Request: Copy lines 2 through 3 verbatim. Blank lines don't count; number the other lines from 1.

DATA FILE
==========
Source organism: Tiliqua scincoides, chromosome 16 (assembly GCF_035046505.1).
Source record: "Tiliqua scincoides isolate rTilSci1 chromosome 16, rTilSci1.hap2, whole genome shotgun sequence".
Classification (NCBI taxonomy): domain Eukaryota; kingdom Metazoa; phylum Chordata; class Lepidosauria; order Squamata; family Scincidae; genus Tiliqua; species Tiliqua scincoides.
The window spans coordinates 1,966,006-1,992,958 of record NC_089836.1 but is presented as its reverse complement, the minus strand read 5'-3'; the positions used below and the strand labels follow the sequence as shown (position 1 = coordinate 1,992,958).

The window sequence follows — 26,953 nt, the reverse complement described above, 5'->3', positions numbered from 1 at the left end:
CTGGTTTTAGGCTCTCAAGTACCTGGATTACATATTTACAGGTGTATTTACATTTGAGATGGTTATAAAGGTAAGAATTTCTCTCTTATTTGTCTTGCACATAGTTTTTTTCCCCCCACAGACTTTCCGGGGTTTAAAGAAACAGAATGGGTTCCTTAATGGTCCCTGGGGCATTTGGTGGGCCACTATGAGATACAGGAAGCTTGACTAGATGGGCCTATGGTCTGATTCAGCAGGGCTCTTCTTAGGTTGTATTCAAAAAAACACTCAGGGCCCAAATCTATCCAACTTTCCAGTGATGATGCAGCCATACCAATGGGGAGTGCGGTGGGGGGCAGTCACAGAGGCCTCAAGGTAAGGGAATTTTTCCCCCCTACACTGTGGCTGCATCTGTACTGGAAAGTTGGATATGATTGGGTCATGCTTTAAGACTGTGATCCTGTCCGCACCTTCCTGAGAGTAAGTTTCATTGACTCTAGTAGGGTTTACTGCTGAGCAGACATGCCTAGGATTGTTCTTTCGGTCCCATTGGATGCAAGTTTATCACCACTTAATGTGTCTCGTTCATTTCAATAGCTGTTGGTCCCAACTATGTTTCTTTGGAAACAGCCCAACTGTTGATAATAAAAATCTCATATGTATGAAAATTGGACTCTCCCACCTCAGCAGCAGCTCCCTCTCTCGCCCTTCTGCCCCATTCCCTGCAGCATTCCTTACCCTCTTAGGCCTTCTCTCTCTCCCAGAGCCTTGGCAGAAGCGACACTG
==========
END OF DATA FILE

Source record: "Tiliqua scincoides isolate rTilSci1 chromosome 16, rTilSci1.hap2, whole genome shotgun sequence".
Classification (NCBI taxonomy): domain Eukaryota; kingdom Metazoa; phylum Chordata; class Lepidosauria; order Squamata; family Scincidae; genus Tiliqua; species Tiliqua scincoides.